Alzheimer's Disease (AD) is an age-associated neurodegenerative disorder characterized clinically by a decline in cognitive function. It is the most common type of dementia, with 5.8 million Americans living with AS in 2020. There are currently no curative or preventive treatments for the disease, which drastically affects patients' quality of life and impses a tremendous burden on their family and caregivers. Therefore, there is a substantial clinical and environmental need for curative therapies for AD. The group of Prof. Ruth Arnon developed a treatment for AD that prevents the pathological manifestation of the disease and improved cognitive function in an AD mice model.
Alzheimer's disease (AD) is an age-associated, irreversible neurodegenerative disorder. AD is characterized by the death of brain cells, which leads to a progressive decline in memory and cognitive abilities, including thinking, language, and learning. AD is the most common cause of dementia and the sixth leading cause of death in the United States1.
There are currently only six available treatments for AD. However, they all provide only symptomatic relief and will not cure the disease or prevent it from worsening over time. In light of the absence of disease-modifying treatments (DMTs), there is a substantial clinical and environmental need for curative therapies for AD.
Prof Ruth Arnon and her team developed a treatment for AD based on a mixture of two peptides that prevent plaque formation and cognitive deficiency.
The hallmark pathologies of Alzheimer's disease are the extracellular beta-amyloid (Aß) plaques and intracellular neurofibrillary tangles (NFTs), which are accompanied by the death of neurons and damage to brain tissue. The Aß plaques contain fragments of 40 or 42 amino acid peptides produced by proteolytic cleavage of the amyloid precursor protein (APP), while NFTs are composed of hyper-phosphorylated Tau protein. The causes for these plaque formations are not well understood yet but are suspected to result from proteins' misfolding and aggregation processes. It is currently unclear which of these two proteinaceous aggregates causes the disease. Still, disappointing results of single-target therapies suggest that dual amyloid and Tau targeting approaches should be considered.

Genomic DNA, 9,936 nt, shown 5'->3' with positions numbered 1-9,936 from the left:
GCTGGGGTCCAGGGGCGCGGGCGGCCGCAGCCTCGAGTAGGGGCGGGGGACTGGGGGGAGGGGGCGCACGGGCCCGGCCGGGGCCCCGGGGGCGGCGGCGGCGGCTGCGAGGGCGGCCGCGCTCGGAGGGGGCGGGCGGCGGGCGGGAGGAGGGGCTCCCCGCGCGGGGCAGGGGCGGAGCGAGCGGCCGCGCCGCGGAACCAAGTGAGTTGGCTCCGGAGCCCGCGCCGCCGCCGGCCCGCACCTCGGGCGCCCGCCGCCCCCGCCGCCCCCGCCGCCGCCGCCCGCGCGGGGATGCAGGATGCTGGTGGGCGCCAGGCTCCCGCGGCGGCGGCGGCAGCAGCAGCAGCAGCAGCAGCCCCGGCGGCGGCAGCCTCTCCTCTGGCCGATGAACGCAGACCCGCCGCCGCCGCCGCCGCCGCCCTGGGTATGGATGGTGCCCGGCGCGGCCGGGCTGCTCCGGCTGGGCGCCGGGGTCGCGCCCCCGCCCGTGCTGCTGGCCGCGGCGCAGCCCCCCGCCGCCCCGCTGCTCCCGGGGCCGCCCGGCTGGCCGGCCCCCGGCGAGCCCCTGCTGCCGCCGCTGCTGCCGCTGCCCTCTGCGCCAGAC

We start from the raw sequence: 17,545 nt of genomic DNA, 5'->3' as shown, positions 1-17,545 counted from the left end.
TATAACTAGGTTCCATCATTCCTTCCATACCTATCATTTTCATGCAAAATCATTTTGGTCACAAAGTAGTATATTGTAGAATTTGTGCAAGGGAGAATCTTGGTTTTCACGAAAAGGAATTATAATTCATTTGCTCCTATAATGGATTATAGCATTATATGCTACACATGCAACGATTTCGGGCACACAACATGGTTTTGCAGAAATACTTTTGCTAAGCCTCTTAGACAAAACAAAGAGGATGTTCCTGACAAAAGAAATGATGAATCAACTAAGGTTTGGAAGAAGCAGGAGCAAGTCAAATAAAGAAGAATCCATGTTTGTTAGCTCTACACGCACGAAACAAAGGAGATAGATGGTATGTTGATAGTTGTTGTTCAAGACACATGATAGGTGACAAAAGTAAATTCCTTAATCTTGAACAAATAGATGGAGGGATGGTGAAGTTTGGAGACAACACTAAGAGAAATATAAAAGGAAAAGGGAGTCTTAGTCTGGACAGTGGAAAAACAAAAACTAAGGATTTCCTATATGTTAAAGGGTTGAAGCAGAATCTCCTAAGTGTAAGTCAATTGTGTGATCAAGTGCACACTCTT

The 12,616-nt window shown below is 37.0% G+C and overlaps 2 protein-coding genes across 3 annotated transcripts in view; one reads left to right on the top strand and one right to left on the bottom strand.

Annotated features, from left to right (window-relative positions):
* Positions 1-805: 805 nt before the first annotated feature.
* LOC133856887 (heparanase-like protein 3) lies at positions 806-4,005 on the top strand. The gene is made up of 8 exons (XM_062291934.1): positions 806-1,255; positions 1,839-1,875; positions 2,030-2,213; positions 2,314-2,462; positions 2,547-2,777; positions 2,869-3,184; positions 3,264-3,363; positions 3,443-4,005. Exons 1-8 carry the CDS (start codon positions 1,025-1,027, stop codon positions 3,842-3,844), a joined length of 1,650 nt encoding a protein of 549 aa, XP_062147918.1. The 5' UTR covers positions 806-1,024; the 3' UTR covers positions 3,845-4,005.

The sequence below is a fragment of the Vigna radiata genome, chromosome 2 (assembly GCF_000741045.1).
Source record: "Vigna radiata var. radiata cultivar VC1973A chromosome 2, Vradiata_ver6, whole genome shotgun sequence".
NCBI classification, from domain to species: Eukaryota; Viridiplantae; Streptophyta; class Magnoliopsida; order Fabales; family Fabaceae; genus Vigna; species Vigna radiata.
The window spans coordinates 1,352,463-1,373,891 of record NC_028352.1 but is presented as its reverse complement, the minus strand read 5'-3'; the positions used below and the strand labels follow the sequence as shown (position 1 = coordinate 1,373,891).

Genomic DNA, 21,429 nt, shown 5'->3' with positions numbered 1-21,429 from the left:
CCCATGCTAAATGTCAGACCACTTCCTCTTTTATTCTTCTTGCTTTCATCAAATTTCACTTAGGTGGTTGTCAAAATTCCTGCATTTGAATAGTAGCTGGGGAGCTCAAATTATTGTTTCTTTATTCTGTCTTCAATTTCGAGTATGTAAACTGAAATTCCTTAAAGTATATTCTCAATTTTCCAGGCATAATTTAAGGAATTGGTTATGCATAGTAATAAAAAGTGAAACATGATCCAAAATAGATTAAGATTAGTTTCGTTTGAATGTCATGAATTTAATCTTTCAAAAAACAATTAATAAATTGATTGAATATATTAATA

The team led by Prof. Ruth Arnon demonstrated that purified APP and Tau proteins bind each other in vitro. They identified the peptide sequences in each protein that mediated this interaction and showed that their synthetic versions could form a complex. They identified two peptides (one originates for APP and one from Tau) that inhibit the binding of APP to Tau in vitro. Finally, the team showed that nasal administration of these peptides mixture to AD mice model reduced plaque formation, decreased soluble Aß levels in the brain, and improved the animals' cognitive function (Figure 1). The treatment prevented the deterioration of cognitive functions when initiated at an early stage before cognitive deficiency was evident or at later stages after symptoms initiation, leading to a full regain of cognitive function.2
- Treatment for AD that directly affects the pathophysiology of the disease and prevents its progression
The team proved that APP and Tau bind in vitro, identified peptides that prevented this interaction, and demonstrated the effectiveness of a mixture of these peptides in an AD mice model.
2020 Alzheimer's disease facts and figures. Alzheimers Dement. 2020;16(3):391-460. doi:10.1002/alz.12068
Maron R, Armony G, Tsoory M, Wilchek M, Frenkel D, Arnon R. Peptide Interference with APP and Tau Association: Relevance to Alzheimer's Disease Amelioration. Int J Mol Sci. 2020;21(9):3270. doi:10.3390/ijms21093270